The Standards Organisation of Nigeria (SON) has taken proactive measures to ensure there is no drawback, in Nigeria’s participation in the African Continent Free Trade Agreement (AfCFTA), by approving a new set of 128 Nigeria Industrial Standards.
Director General of the Organisation, Osita Aboloma, said the SON Council has approved the Industrial Standards for publication, dissemination and use by stakeholders in Nigeria to drive economic advancement by manufacturers, processors, assemblers and importers of products and services. These standards which are to further boost industrial and commercial activities in the country are in view of the imminent implementation of the AfCFTA.
According to Mr. Aboloma, the agreement has further necessitated rapid development and harmonisation of standards, conformity assessment procedures as well as mutual recognition of quality marks, to cover all sectors and facilitate trade across the continent through the elimination of technical barriers.
He enumerated areas covered by the approved standards as including civil/building technology, chemical technology, electrical and electronics, food/codex, petroleum products as well as liquefied petroleum cylinders among others.
The SON has always been mindful of its mandate of standards development, conformity assessment and Metrology assurance amongst others and with continuing fake products dominating the market space and even when those that are allegedly ‘original’ are paraded for sale even though they fall below standard, consequently, there is, without doubt, a need to ensure quality control of manufactured and imported products in Nigeria as the high volume of substandard products either manufactured or imported into the country continue to have deadly implications on the health of Nigerians and in some cases, resulted in loss of life and property.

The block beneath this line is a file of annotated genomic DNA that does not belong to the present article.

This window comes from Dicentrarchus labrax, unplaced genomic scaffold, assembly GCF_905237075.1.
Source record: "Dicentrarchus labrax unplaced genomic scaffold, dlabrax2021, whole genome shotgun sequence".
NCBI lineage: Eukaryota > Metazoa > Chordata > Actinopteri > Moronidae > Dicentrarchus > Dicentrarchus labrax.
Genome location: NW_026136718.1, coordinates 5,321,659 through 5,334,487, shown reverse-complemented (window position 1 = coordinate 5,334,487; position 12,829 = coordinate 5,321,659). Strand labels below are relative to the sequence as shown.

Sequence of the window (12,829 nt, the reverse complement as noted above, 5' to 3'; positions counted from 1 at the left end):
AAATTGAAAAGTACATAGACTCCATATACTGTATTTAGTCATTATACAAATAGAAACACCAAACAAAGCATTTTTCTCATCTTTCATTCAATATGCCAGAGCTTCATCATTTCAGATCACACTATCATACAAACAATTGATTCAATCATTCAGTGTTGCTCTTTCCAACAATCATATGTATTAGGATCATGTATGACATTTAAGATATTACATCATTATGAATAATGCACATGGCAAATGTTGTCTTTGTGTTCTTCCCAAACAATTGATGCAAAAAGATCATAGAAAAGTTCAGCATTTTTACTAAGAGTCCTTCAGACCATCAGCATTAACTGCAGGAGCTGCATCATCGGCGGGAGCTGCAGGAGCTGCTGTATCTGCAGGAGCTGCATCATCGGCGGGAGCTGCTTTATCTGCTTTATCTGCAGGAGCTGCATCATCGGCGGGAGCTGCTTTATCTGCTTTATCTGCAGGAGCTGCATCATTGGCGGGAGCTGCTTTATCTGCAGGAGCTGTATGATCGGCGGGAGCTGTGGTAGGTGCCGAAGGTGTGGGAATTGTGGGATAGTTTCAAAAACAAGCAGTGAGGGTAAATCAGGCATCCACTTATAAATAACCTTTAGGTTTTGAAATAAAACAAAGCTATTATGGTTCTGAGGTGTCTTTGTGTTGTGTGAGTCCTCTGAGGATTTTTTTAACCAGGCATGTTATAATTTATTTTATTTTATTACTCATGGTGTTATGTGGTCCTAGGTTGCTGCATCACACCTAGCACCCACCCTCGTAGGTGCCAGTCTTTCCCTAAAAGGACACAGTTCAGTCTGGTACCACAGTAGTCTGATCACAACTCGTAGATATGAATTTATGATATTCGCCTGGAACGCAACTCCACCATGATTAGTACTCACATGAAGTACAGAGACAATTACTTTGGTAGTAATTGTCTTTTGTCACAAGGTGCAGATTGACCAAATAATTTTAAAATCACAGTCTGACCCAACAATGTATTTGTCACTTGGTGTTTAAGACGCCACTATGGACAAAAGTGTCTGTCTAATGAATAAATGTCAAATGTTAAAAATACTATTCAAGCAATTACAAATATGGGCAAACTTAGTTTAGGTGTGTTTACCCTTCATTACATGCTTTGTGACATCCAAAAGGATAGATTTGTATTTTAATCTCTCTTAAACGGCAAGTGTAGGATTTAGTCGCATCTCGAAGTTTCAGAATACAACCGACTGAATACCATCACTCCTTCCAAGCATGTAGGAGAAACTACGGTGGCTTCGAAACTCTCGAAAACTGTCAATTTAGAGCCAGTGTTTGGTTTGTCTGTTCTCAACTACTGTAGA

It was in the light of this fact that stakeholders clamoured for amendment or total overhauling of the Standards Organisation of Nigeria (SON) Act, 2004.
This clamour was largely due to the fact that the SON Act, 2004 as it was, did next to nothing in ensuring that standards relating to products were being met. This was due in part to the fact that the Law did not impose strict penalties for offences and also saddled the officers of the Organisation with minimal functions and powers.